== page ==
Saturday, May 5, 2018

Derby Day Links

More stories squeezed around planting, fixing the planter and working at the town job:

 Eating Dirt on Kentucky Derby Day - Bloomberg

The Gambler Who Cracked the Horse-Racing Code - Bloomberg

These Stories Of Horse Racing Gamblers Will Get You Psyched For The Kentucky Derby - Bloomberg.  It's a podcast, but as you can see, Bloomberg is all-in on the Derby.

Local Dallas Sportscaster Goes Viral For His 'Unplugged' Commentary - All Things Considered.  The part about his racist dad saying the one black family he knows is good and different from all the blacks he doesn't know is pure Midwestern bigotry.  I don't know if I could count how many times I've heard that. Sometimes it includes a statement that that black person or family agrees with that person about other blacks.

The innovation turning desert sand into farmland - BBC

Minnesota experiment upends notions about how plants will offset rising CO2 - Minn Post

On The Hunt For The Elusive Morel Mushroom In Ohio's Appalachian Country  - The Salt

Here's why Michigan Medicaid work requirements will kill people - Detroit Free Press.  Exemptions for rural counties, but not for poor urban areas.  That's the Republican party for you.

How Criminals Steal $37 Billion a Year from America’s Elderly - Bloomberg.  I would like to know what countries' GDP are smaller than the total economic activity generated in the US by crime and fraud.  I would guess it is the size of a medium-sized developed nation

Paul Ryan Just Got Trounced By a Priest - Charles Pierce and Ryan reverses, will keep House chaplain in place - Politico.  As if I needed to add anti-Catholic bigotry to my reasons to hate the GOP.  I did enjoy that more than one political commentator said that the moral of the story is that you don't fuck with a Jesuit (or The Society-God bless Catholic culture).

A Pruitt Aide's Attack on Zinke Angers the White House - The Atlantic.  So the cabinet secretary I hate the most had an underling try to undermine the cabinet secretary I hate the second-most.  That seems about like what I'd expect from the Trump administration.  Even they can understand who the assholes are.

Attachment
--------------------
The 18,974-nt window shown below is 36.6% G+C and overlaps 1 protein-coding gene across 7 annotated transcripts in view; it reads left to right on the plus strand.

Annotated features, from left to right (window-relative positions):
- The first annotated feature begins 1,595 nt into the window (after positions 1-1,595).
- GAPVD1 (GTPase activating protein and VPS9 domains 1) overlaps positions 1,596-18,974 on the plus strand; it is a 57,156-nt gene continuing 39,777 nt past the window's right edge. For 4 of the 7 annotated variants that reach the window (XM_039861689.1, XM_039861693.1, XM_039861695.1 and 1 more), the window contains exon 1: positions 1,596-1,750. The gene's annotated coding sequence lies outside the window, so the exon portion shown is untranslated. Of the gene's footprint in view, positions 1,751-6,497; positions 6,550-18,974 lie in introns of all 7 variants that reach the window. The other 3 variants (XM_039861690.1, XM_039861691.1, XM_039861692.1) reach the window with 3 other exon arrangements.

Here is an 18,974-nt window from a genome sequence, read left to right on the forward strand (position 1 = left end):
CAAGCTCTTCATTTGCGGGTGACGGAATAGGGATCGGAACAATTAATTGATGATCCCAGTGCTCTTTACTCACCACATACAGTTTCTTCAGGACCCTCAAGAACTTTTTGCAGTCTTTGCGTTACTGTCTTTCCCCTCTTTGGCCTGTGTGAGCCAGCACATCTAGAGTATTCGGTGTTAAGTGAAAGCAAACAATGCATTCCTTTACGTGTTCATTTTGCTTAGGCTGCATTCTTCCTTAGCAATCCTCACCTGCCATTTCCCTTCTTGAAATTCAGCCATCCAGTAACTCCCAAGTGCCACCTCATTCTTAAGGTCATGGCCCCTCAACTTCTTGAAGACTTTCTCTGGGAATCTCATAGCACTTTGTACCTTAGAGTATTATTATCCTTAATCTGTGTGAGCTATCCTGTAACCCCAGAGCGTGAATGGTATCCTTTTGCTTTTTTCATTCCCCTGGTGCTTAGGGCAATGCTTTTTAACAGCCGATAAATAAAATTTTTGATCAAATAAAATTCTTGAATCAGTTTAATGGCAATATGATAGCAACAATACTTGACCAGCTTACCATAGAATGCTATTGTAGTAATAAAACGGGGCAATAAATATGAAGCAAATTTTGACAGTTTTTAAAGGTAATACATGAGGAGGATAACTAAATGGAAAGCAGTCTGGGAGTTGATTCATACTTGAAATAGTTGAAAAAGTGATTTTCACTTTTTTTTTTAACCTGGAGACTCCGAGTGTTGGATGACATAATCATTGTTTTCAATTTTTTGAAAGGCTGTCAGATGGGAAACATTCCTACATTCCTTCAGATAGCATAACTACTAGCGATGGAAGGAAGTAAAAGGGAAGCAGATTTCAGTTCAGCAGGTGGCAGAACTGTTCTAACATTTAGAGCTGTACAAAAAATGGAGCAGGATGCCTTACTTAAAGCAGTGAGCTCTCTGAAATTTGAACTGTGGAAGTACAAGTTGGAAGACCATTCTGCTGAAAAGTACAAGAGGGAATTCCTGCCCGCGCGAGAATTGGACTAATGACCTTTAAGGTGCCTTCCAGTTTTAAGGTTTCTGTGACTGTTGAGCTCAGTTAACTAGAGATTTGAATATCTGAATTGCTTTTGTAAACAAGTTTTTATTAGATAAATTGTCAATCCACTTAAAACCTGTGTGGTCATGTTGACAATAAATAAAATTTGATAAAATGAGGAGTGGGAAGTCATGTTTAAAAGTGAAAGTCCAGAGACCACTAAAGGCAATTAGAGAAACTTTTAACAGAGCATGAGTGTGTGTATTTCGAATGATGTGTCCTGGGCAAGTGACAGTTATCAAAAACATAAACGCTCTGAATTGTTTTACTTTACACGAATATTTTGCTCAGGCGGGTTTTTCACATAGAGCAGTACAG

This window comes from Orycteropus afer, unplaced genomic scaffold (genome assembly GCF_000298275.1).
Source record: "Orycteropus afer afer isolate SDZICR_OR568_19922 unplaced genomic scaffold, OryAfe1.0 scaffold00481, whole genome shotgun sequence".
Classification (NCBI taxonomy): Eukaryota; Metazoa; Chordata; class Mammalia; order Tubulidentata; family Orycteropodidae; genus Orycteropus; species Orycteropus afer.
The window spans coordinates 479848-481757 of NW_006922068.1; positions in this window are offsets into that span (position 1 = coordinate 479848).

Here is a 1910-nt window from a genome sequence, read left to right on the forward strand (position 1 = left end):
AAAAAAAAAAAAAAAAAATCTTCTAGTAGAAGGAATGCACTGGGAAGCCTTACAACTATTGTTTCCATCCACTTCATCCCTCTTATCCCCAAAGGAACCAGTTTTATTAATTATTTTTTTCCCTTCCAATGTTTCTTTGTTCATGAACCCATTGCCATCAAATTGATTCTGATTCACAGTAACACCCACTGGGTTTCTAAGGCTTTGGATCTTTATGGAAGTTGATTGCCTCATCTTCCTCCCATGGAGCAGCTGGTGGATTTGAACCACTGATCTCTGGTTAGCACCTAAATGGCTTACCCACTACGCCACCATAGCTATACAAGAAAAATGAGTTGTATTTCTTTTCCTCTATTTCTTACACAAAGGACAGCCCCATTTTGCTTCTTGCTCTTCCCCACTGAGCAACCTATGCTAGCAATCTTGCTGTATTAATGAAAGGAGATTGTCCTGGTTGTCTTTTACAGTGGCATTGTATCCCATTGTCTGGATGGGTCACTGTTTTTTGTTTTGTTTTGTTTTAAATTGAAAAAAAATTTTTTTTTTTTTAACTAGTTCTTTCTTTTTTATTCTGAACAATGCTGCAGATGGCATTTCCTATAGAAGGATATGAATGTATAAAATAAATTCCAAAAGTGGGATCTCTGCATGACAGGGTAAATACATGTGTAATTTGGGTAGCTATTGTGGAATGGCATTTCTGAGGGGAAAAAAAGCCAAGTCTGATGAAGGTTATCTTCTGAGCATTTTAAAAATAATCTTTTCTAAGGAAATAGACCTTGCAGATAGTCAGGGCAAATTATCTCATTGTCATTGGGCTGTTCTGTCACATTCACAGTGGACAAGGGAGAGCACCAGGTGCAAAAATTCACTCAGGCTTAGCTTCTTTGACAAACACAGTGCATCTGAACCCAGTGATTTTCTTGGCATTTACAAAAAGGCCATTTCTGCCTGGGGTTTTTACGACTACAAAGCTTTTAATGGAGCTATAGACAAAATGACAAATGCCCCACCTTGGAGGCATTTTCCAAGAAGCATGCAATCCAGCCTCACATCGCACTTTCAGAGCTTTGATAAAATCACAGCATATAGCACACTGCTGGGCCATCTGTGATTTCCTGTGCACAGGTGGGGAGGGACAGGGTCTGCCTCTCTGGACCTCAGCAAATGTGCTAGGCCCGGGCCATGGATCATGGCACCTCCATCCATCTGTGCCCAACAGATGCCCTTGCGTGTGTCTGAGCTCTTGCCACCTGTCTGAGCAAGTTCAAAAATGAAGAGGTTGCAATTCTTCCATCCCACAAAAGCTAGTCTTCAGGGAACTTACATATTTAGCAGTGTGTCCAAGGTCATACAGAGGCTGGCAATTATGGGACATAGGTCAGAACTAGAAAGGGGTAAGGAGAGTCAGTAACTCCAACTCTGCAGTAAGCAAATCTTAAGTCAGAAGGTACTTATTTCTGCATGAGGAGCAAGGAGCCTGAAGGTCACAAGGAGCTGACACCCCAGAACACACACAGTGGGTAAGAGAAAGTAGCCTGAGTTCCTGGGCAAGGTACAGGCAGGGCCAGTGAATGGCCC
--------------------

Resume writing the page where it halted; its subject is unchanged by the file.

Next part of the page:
This Map Shows Every State's Biggest Export - How Much (via Ritholtz).  Not too hard to figure out where Poet is based.

Wednesday, May 2, 2018

On Farming

It was about 9:15 this evening when it really hit me.  We had just finished planting the corn on our first farm, and I was walking from the north field back to my truck about a quarter mile away.  It was approaching the end of the gloaming, and in the general stillness the slightest wisp of breeze would kick up a tiny chill.  It would pass, and then I would feel the warmth of the soil radiating the stored solar energy of a beautiful May Day. That happened four or five times as I made that 5 minute walk. It was a good day.

It didn't start that way.  If you talked to me as late as 2:30, I would have had a tale of woe and frustration that stretched days as we'd managed to get 10 acres planted while neighbors seeded hundreds.  I was trying to repair yesterday's breakdown, and had just discovered that the part I ordered and that dad picked up this morning was the wrong one, and wouldn't work on our machine.  At that point, I was looking for a quick fix and dad, while expressing that immediate retirement was looking pretty attractive, said that we had waited this long, we might as well wait a couple more hours while he went to get the right part and do it right.